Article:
My browser, my rules, my chrome

Summary: there are times when Firefox security gets in your way. Having a directory where you can place xul, html and scripts to run with chrome privileges enables you to shoot yourself in the foot and to create nice and handy hacks.

The itch that called for scratching: I wanted to hack something to let me upload several files at once to googlepages [1]. The problem is that, for very good reasons, you can not use JavaScript to change the value of input fields of type file: you usualy don't want scripts reading files in your disk. So, a bookmarklet, that to the browser looks as if it were part of the page, wouldn't cut it. Greasemonkey userscripts do run sandboxed, but not under chrome privilege [2], so I did not try that. I tried to give the page UniversalFileRead privilege [3][4], but failed.

A chrome folder. From Under chrome's influence, slightly modified,

In the browser's installation directory, create a new file chrome/mychrome.manifest and put a single line into it:
content mychrome file:///D:/whatever/mychrome/
Note that the trailing slash is significant. Then create the file D:\whatever\mychrome\hello.txt and add some text:
hello world!
After a complete restart of your browser, you can open that file using chrome://mychrome/content/hello.txt.
You need to keep in mind that chrome is catched, so you may not see the changes you make immediately. Setting nglayout.debug.disable_xul_cache to true [5] or the Extension Developer's Extension ability to reload chrome without restarting the browser are helpful here.

Future plans:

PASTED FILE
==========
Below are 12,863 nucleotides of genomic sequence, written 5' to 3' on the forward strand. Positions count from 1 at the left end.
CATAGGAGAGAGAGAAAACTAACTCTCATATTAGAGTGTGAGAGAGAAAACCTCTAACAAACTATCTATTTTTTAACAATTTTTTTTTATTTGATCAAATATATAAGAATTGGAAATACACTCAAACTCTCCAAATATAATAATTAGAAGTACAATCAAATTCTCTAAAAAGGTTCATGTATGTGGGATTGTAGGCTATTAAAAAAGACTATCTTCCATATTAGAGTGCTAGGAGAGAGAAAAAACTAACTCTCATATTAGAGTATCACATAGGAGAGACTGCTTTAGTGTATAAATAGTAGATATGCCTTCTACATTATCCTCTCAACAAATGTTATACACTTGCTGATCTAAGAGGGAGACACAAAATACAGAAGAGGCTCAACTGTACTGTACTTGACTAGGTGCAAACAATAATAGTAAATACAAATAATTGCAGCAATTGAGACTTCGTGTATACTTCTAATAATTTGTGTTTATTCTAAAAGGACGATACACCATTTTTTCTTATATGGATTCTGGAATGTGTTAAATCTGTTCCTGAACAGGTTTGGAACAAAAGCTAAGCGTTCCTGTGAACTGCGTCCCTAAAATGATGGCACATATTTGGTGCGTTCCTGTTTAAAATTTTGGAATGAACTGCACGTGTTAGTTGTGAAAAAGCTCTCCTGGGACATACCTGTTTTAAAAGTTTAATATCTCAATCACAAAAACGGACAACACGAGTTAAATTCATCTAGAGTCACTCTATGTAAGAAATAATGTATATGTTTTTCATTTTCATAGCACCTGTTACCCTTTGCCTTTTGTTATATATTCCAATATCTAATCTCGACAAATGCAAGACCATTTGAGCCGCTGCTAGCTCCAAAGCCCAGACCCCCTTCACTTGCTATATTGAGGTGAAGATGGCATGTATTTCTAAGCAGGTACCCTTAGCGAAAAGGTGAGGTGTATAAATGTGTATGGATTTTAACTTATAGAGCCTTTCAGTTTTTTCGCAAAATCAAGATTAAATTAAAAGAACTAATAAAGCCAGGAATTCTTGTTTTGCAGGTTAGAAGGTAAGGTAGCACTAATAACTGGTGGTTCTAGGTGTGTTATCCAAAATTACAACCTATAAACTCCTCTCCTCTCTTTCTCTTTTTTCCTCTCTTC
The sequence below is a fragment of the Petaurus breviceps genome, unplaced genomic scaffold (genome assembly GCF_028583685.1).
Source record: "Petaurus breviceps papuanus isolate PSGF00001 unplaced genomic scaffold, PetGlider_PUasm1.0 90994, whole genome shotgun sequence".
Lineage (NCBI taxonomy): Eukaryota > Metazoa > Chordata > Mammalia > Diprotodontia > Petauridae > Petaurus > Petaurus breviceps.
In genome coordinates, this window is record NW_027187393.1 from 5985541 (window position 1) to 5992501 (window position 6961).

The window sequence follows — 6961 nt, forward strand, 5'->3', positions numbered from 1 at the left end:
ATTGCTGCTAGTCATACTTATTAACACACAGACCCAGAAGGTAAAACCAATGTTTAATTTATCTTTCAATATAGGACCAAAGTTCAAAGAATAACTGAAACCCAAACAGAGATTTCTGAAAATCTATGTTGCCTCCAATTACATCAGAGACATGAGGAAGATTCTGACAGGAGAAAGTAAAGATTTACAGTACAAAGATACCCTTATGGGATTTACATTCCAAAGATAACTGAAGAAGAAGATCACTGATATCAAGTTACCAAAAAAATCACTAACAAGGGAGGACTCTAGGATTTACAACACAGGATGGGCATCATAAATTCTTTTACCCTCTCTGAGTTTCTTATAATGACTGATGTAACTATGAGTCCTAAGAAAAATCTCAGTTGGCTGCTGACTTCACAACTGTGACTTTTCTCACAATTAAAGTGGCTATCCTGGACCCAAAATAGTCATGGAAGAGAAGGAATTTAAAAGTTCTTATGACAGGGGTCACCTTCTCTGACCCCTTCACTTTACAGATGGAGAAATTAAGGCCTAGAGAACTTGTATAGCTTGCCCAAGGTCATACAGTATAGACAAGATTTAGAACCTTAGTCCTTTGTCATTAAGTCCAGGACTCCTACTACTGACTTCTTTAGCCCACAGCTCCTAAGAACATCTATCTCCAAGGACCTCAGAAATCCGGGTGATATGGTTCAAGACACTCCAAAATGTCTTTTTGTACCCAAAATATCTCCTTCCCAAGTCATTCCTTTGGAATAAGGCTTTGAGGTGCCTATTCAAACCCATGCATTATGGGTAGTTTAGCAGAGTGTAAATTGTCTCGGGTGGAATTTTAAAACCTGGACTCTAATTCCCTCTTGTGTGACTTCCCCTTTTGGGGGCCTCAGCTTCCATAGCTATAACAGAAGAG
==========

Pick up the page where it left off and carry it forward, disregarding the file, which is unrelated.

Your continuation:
• the bulk upload to googlepages is working nicely; needs some docu before uploading it.
  • I want to have a browser window with chrome privileges so that I can have more freedom of what I can do with some file: urls. Specifically
    • have known tiddlywikis granted UniversalXPConnect privilege without having to grant it to everything from file: and without having to mess with the capability.principal.codebase annoyance.
    • have local files use a script loaded from the web, or have a remote file load a script from my disk, so that I don't have to upload files while writing/debugging javascript.
[1] googlepages: yeah, I know, I'm cheap!
[2] Mark Pilgrim's slides on sandboxing greasemonkey have a wonderful "how to become an expert" detour. Don't miss it.
And, just in case you are a powerpoint author, consider S5 (a Simple Standards-Based Slide Show System), the tool used for Mark's slides.
[3] UniversalFileRead: I added to my user.js
user_pref("capability.principal.codebase.googlepages1.granted", "UniversalFileRead");
user_pref("capability.principal.codebase.googlepages1.id", "http://pages.google.com/");
but still got a security exception.
[4] Highlighted link thanks to http://citebite.com.
[5] nglayout.debug.disable_xul_cache: I haven't tried it. As I write this,I realize that my user.js sets it to true while my prefs.js ignores it and keeps it to false. I'm clueless here. Update: A ";" was missing at the end of its user_pref line. Life is much better with this setting enabled!

2 comentarios:

M dijo...

Initially I just couldn't set it up until I tried my "last check", that is removing any possible byte order mark from the file because I have the habit of creating new files in UTF-8 so I opened the mychrome.manifest in Notepad++ and just to be sure chose "UTF-8 without BOM" and it worked!
Guess it really was a BOM that prevented me from setting it up initially, anyway great utility, exactly what GPages were lacking

M dijo...

I was just thinking Gpages file name limit of 36 chars (as of April 2008) would be useful to mention. I had two folders with series with images with really long names like "x_of_y_chapter_1_page_1", "x_of_y_chapter_1_page_2", etc. and as Gpages renamed the first file to have filename 36 chars the xul thing continued to upload the page refreshed but nothing except the first file showed up, so names should be shorter than 36 chars...